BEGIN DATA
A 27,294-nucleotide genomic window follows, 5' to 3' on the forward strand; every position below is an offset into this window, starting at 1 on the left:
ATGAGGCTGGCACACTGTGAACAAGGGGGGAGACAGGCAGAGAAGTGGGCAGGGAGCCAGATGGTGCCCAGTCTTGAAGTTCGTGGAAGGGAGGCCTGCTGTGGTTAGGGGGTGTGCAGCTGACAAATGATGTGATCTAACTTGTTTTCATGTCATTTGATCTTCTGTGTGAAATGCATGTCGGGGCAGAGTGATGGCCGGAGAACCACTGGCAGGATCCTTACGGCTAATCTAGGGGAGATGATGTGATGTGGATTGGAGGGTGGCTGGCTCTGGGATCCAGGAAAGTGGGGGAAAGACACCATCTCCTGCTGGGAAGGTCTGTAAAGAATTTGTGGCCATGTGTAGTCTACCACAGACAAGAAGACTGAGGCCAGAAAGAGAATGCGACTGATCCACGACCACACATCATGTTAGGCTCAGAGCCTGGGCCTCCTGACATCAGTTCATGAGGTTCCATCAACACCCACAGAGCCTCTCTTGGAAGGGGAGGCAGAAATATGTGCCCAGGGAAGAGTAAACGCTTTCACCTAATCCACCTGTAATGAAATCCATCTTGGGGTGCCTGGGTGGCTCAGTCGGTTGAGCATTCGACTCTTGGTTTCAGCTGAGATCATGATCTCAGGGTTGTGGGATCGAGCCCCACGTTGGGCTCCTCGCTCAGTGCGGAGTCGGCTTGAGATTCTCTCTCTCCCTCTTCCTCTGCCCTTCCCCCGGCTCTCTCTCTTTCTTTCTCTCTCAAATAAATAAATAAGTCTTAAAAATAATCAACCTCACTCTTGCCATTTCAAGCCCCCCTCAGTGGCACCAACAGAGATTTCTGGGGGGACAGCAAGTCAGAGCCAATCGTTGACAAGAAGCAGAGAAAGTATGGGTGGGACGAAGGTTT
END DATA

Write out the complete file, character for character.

A 27,294-nucleotide genomic window follows, 5' to 3' on the forward strand; every position below is an offset into this window, starting at 1 on the left:
ATGAGGCTGGCACACTGTGAACAAGGGGGGAGACAGGCAGAGAAGTGGGCAGGGAGCCAGATGGTGCCCAGTCTTGAAGTTCGTGGAAGGGAGGCCTGCTGTGGTTAGGGGGTGTGCAGCTGACAAATGATGTGATCTAACTTGTTTTCATGTCATTTGATCTTCTGTGTGAAATGCATGTCGGGGCAGAGTGATGGCCGGAGAACCACTGGCAGGATCCTTACGGCTAATCTAGGGGAGATGATGTGATGTGGATTGGAGGGTGGCTGGCTCTGGGATCCAGGAAAGTGGGGGAAAGACACCATCTCCTGCTGGGAAGGTCTGTAAAGAATTTGTGGCCATGTGTAGTCTACCACAGACAAGAAGACTGAGGCCAGAAAGAGAATGCGACTGATCCACGACCACACATCATGTTAGGCTCAGAGCCTGGGCCTCCTGACATCAGTTCATGAGGTTCCATCAACACCCACAGAGCCTCTCTTGGAAGGGGAGGCAGAAATATGTGCCCAGGGAAGAGTAAACGCTTTCACCTAATCCACCTGTAATGAAATCCATCTTGGGGTGCCTGGGTGGCTCAGTCGGTTGAGCATTCGACTCTTGGTTTCAGCTGAGATCATGATCTCAGGGTTGTGGGATCGAGCCCCACGTTGGGCTCCTCGCTCAGTGCGGAGTCGGCTTGAGATTCTCTCTCTCCCTCTTCCTCTGCCCTTCCCCCGGCTCTCTCTCTTTCTTTCTCTCTCAAATAAATAAATAAGTCTTAAAAATAATCAACCTCACTCTTGCCATTTCAAGCCCCCCTCAGTGGCACCAACAGAGATTTCTGGGGGGACAGCAAGTCAGAGCCAATCGTTGACAAGAAGCAGAGAAAGTATGGGTGGGACGAAGGTTT